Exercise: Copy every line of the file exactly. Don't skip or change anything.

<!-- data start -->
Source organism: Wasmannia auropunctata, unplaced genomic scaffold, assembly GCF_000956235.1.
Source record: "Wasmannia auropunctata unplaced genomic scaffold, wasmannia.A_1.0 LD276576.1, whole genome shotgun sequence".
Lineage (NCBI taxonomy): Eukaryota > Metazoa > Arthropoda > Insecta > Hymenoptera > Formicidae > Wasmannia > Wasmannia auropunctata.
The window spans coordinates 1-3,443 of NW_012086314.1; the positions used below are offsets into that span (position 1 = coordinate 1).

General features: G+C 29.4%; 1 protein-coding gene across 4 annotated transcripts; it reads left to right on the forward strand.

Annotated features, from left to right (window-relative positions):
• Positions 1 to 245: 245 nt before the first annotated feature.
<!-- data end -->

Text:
Source organism: Wasmannia auropunctata, unplaced genomic scaffold, assembly GCF_000956235.1.
Source record: "Wasmannia auropunctata unplaced genomic scaffold, wasmannia.A_1.0 LD276576.1, whole genome shotgun sequence".
Lineage (NCBI taxonomy): Eukaryota > Metazoa > Arthropoda > Insecta > Hymenoptera > Formicidae > Wasmannia > Wasmannia auropunctata.
The window spans coordinates 1-3,443 of NW_012086314.1; the positions used below are offsets into that span (position 1 = coordinate 1).

General features: G+C 29.4%; 1 protein-coding gene across 4 annotated transcripts; it reads left to right on the forward strand.

Annotated features, from left to right (window-relative positions):
• Positions 1 to 245: 245 nt before the first annotated feature.